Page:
An Overlay subclass can also implement onTap(), to be notified when the user taps on the map, so the overlay can adjust what it draws. For example, in full-size Google Maps, clicking on a push-pin pops up a bubble with information about the business at that pin’s location. With onTap(), you can do much the same in Android.

The onTap() method for ItemizedOverlay receives the index of the OverlayItem that was clicked. It is up to you to do something worthwhile with this event.

In the case of SitesOverlay, as shown above, onTap() just tosses up a short Toast with the “snippet” from the OverlayItem, returning true to indicate we handled the tap.



18 Comments

  1. Ash

    An excellent tutorial, keep it up. Will this work with SDK 1.0 release, haven’t tried it yet.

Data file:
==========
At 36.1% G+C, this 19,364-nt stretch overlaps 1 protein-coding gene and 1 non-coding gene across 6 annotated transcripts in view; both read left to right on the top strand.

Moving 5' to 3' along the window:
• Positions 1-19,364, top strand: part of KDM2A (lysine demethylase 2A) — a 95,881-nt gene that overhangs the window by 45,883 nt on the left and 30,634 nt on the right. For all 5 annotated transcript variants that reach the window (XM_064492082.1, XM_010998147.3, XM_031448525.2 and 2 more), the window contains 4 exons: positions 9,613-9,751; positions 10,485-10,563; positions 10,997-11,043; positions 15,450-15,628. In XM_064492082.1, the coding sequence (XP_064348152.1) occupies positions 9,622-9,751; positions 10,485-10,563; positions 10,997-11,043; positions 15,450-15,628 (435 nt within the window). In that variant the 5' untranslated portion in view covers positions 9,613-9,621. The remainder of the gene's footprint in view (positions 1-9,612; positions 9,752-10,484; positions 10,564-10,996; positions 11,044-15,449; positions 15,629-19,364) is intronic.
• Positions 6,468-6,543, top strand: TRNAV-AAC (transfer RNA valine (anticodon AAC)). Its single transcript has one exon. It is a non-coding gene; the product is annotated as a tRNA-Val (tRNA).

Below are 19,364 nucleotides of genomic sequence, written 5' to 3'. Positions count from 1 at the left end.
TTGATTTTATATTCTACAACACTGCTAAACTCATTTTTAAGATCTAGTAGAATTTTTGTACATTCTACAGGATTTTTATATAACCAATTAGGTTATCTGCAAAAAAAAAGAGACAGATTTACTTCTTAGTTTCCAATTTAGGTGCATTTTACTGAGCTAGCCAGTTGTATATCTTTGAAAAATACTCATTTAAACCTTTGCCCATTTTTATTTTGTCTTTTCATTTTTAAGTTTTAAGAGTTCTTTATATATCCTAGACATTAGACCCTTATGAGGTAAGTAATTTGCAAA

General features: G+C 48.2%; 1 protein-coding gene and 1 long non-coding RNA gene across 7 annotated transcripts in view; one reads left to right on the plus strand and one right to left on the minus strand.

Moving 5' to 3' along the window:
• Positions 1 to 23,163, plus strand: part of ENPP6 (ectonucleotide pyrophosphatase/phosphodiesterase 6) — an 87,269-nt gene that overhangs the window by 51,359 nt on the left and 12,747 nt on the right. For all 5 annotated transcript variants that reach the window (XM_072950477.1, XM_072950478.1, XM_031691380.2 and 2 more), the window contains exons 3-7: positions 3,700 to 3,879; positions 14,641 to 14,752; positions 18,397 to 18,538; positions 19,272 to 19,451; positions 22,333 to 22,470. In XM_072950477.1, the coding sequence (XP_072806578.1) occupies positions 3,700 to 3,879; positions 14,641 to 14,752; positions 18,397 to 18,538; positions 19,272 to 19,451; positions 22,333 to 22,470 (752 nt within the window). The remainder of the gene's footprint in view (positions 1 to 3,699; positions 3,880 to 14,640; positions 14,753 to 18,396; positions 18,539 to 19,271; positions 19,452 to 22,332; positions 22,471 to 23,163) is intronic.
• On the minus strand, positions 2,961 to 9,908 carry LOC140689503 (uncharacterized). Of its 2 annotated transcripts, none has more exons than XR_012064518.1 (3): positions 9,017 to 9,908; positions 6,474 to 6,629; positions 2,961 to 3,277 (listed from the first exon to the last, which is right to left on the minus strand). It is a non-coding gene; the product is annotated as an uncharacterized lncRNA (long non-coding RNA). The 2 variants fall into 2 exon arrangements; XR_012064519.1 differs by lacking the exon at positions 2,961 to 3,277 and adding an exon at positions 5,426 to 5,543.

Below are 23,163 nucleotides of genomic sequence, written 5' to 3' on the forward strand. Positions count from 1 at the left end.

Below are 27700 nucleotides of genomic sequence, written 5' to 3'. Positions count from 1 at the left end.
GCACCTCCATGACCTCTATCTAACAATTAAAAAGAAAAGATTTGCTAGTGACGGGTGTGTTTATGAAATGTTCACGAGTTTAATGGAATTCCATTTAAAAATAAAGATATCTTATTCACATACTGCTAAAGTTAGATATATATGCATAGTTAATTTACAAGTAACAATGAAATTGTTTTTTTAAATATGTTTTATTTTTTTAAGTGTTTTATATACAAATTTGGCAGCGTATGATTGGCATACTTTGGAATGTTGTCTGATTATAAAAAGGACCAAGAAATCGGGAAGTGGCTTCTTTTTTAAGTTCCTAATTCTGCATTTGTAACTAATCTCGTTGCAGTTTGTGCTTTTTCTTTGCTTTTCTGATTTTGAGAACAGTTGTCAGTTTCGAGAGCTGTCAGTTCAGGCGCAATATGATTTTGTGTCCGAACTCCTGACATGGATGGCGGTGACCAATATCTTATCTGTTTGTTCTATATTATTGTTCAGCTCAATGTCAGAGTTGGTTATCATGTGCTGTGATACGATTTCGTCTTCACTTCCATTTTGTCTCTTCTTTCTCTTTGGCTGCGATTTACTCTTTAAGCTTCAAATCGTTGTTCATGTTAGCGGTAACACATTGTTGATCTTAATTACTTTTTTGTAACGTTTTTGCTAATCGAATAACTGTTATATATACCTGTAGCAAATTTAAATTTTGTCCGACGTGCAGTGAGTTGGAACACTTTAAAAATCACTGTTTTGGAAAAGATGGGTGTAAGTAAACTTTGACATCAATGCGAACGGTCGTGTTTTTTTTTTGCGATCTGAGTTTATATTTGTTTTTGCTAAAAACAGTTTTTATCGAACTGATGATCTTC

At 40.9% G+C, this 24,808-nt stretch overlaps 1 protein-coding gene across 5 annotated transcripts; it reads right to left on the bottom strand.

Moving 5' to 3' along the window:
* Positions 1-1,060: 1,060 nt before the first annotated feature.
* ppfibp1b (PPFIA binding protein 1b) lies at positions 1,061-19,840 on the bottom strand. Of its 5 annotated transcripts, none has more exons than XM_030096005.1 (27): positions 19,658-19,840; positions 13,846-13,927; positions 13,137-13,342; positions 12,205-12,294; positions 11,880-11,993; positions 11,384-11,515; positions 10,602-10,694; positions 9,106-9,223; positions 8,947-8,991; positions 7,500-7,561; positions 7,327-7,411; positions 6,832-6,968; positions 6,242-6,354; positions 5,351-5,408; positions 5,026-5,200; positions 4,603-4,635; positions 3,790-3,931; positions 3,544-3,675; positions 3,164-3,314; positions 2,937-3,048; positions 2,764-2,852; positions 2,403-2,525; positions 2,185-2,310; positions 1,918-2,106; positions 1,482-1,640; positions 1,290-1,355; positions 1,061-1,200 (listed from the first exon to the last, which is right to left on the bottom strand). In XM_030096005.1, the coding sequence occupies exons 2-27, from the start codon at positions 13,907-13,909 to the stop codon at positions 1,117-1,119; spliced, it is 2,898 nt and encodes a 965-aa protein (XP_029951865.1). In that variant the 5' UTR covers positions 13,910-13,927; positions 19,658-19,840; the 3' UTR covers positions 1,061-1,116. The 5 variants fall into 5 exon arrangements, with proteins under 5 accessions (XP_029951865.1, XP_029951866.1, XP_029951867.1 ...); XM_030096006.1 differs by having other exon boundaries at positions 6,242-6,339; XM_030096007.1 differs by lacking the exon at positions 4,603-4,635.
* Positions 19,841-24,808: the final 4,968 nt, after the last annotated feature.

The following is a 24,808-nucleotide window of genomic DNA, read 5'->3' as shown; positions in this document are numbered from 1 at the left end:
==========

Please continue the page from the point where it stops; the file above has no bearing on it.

2. Mark Murphy

    The code shown here should work. Note that in Android 1.0, they got rid of yet another means of providing mock location data, so you’re pretty much down to using DDMS.

  3. Adam

    Nice tutorial! You shouldn’t have to call boundCenterBottom() in each draw(), though. One call in the constructor should be enough, e.g. “super(boundCenterBottom(marker))”. Then you won’t have to override draw() at all.k Alternately you can do the correct setBounds() in line 3 of the first code snippet.

  4. Sudhakar

    Wow, unbelievable I have been trying to overlay items since a week with no luck. This tutorial works.Thank You very much for sharing your solution :)